This is Angkor Wat, the worlds largest temple. It is an entire square kilometer in size. This temple was built in the 12th century and is the best preserved of all the Angkor ruins.
Angkor is still a place of worship and there is a large resident population of Buddhist monks.
Many Cambodians come to pray and make offerings at the few statues left in Angkor. Most have been looted or broken by thieves, the French, or the Khmer Rouge.
Angkor is a mixture of both Buddhist and Hindu art forms. I believe this statue represents the Hindu god Shiva.
This structure at the Preah Khan temple complex is the only two story building at Angkor. It is thought to have been either a library or where a sacred sword was stored.
While French archeologists restored most of Angkors monuments by removing the vegetation and putting the stonework back together, they did leave the temple of Ta Prohm mostly as they found it. This photo shows how giant fig trees grew over the ruins.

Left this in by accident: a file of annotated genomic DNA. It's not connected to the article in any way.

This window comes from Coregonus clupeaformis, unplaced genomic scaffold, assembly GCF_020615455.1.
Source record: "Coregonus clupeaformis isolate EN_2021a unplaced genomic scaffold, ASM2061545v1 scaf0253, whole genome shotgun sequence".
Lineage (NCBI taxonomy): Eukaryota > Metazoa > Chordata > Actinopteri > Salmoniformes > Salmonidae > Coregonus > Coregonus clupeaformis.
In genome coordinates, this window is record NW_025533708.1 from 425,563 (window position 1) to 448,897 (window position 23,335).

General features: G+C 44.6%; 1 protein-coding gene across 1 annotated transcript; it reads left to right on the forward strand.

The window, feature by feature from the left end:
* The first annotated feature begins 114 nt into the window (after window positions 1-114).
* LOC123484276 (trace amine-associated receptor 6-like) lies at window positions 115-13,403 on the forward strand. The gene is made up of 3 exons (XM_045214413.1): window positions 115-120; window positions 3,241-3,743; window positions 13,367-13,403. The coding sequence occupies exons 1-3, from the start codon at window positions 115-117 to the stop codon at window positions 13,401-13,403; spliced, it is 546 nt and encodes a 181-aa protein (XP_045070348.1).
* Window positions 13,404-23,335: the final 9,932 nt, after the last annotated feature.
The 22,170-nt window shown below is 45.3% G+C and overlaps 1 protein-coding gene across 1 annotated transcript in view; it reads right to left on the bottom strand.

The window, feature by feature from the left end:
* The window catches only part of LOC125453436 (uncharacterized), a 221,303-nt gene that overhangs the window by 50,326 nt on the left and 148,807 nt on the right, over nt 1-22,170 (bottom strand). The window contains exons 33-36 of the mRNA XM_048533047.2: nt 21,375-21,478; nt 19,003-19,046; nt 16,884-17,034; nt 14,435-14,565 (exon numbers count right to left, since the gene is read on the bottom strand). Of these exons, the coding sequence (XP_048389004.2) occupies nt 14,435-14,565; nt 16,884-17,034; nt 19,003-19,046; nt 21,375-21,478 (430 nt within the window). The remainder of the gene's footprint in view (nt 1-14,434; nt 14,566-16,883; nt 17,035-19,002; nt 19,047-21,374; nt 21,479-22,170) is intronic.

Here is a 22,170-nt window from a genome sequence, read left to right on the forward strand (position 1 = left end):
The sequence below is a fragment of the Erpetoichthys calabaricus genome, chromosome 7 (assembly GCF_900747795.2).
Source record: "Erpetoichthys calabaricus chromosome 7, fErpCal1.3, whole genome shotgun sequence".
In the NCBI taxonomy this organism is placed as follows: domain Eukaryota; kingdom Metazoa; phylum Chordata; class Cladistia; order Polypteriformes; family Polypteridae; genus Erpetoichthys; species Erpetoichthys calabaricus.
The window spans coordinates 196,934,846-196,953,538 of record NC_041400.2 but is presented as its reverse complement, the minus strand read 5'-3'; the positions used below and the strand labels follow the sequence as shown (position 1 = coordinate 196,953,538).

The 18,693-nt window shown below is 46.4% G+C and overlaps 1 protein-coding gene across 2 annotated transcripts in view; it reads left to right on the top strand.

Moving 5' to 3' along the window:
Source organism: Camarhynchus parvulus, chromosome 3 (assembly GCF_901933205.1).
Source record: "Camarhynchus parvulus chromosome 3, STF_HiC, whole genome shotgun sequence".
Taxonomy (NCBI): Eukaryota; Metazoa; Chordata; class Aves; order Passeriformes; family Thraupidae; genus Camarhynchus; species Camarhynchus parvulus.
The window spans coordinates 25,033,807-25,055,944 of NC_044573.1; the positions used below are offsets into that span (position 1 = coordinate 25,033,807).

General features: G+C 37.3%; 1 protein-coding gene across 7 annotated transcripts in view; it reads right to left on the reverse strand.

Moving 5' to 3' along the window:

This is The Bayon temple. It is famous for the 144 huge stone faces that stare at you from every direction. The faces are thought to be of Jayavarman VII, one of the powerful rulers of Angkor in the 12th century.
This is a clasp of one of the Bayon faces. At first glance the faces all seem the same, but there are many subtle differences. It is thought that when the temple was in use the faces were covered in plaster and painted in lifelike colors.
This is one of the bas-reliefs around the base of the Bayon. It shows the Hindu creation myth called "the churning of the sea of milk." You can see many animals depicted as they were "created."
These are depictions of celestial dancers called Asparas.
This portion of a bronze elephant was found in one of the ponds at Angkor. It is now outside the National Museum in Phnom Penh. Many of Angkors treasures have had to be moved there to protect them.